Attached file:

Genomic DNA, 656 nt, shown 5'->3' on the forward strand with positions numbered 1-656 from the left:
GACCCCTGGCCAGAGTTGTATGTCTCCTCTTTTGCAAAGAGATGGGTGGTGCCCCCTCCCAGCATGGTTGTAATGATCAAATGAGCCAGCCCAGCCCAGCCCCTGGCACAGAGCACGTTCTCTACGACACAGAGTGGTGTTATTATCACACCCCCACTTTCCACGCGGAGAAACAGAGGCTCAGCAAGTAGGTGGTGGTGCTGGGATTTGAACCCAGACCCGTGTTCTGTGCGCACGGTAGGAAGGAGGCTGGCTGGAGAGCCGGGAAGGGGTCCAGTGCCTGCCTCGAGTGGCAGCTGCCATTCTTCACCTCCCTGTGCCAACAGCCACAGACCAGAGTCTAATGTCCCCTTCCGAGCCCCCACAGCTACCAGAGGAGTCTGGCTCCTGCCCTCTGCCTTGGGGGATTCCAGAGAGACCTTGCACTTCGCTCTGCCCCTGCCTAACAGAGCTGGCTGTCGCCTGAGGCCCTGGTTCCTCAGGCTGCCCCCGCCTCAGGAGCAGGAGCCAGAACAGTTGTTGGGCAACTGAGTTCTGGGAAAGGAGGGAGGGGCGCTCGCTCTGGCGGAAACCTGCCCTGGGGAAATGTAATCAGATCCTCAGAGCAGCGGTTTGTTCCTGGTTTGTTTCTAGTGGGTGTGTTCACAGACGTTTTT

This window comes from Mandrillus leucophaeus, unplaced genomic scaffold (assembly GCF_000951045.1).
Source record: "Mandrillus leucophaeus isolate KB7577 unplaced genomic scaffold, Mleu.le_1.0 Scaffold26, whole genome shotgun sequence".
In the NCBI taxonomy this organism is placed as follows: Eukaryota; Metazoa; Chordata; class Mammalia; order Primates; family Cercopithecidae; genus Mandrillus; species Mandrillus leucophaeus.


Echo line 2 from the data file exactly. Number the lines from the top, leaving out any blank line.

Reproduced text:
GACCCCTGGCCAGAGTTGTATGTCTCCTCTTTTGCAAAGAGATGGGTGGTGCCCCCTCCCAGCATGGTTGTAATGATCAAATGAGCCAGCCCAGCCCAGCCCCTGGCACAGAGCACGTTCTCTACGACACAGAGTGGTGTTATTATCACACCCCCACTTTCCACGCGGAGAAACAGAGGCTCAGCAAGTAGGTGGTGGTGCTGGGATTTGAACCCAGACCCGTGTTCTGTGCGCACGGTAGGAAGGAGGCTGGCTGGAGAGCCGGGAAGGGGTCCAGTGCCTGCCTCGAGTGGCAGCTGCCATTCTTCACCTCCCTGTGCCAACAGCCACAGACCAGAGTCTAATGTCCCCTTCCGAGCCCCCACAGCTACCAGAGGAGTCTGGCTCCTGCCCTCTGCCTTGGGGGATTCCAGAGAGACCTTGCACTTCGCTCTGCCCCTGCCTAACAGAGCTGGCTGTCGCCTGAGGCCCTGGTTCCTCAGGCTGCCCCCGCCTCAGGAGCAGGAGCCAGAACAGTTGTTGGGCAACTGAGTTCTGGGAAAGGAGGGAGGGGCGCTCGCTCTGGCGGAAACCTGCCCTGGGGAAATGTAATCAGATCCTCAGAGCAGCGGTTTGTTCCTGGTTTGTTTCTAGTGGGTGTGTTCACAGACGTTTTT